Kids aren't the only ones falling prey to the drugs; adults who have struggled with their side effects want teens to listen up.

Angela Platt ended up at Acadia after using synthetic marijuana for two years.

"It caused me to have rages. It caused me to go into a deep depression. I would pull my hair out. I would cut on myself. I thought I was losing my mind," Platt said.

Kent Prather injected bath salts. By the end of the day, he was paralyzed from the neck down.  It took months of rehabilitation and a lot of work to get him moving again.

"I'd rather just take a revolver and put a bullet in it and play Russian Roulette," Prather said. "It'd be safer than using these drugs."

Everyone seems to agree. Synthetic drugs are causing problems and they don't belong here.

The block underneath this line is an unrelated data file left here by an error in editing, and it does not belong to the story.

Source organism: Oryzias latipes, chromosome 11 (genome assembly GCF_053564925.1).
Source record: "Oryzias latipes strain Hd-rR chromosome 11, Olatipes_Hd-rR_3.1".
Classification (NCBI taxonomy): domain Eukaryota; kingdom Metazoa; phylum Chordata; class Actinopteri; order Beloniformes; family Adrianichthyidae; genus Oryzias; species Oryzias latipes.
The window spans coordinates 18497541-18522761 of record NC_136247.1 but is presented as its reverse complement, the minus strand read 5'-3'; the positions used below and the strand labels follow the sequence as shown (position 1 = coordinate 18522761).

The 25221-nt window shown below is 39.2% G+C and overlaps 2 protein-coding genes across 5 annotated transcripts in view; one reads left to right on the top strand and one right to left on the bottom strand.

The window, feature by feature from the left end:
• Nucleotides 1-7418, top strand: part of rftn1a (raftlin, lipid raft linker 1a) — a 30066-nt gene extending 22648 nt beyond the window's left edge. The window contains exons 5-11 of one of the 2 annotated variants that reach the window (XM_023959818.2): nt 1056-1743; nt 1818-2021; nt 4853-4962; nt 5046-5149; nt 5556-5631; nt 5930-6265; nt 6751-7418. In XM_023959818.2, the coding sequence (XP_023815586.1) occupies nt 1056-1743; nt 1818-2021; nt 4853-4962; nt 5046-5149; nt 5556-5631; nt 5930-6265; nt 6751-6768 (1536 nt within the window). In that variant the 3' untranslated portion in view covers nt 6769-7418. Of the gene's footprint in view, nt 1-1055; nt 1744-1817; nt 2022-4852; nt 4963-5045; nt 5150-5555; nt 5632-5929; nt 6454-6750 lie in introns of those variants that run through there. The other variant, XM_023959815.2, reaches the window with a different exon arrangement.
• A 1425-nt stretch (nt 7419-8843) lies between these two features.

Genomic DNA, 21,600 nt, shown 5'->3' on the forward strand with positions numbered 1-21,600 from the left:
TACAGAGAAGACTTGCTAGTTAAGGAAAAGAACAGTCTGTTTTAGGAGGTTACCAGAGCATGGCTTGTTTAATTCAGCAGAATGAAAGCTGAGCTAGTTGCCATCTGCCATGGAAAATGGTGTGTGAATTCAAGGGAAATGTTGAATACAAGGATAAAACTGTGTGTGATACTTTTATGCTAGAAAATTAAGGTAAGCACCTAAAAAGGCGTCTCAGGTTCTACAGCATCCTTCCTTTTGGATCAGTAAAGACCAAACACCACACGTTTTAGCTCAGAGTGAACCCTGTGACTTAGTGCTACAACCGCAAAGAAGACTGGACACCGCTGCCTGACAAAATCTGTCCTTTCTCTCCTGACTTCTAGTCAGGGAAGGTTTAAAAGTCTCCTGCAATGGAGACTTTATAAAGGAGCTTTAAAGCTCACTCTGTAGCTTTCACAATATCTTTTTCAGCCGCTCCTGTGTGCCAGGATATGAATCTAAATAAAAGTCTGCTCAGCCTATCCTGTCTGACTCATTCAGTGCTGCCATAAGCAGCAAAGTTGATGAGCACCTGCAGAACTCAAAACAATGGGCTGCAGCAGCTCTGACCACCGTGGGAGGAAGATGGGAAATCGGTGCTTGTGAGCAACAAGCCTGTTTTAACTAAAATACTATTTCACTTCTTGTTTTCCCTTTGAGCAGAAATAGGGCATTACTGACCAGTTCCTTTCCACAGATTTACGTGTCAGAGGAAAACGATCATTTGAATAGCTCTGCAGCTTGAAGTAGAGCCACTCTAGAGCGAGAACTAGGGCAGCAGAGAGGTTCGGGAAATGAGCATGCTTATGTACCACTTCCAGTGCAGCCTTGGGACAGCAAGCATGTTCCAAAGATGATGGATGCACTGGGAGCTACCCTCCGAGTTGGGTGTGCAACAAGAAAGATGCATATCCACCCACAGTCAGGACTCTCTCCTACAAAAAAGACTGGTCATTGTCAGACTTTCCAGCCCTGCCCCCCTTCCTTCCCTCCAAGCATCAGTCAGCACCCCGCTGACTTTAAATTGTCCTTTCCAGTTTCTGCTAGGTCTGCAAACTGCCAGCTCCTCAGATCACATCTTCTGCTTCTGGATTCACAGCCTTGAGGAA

"It's in our schools, it's everywhere and it really breaks my heart," Platt said.

"It's an issue here in Abilene that we need to face as a community," Prather said.

"As a community, we've got to say no," said Standridge.

Jacob Dosser hopes the community does say no.

"I want to grow up and have kids where the drugs are off the scene," Dosser said.

Something else to remember: because these chemicals are so new, nobody knows the long-term damage they can do.

If you or someone you know is struggling with an addiction, there are several resources in Abilene.

The White Pages list more than a dozen substance abuse counselors. Click here for that list.

We also worked closely with the Prevention Resource Center while compiling this story.

The address is 104 Pine, Suite 4, Abilene, TX 79601. The phone number is (325) 673-3503.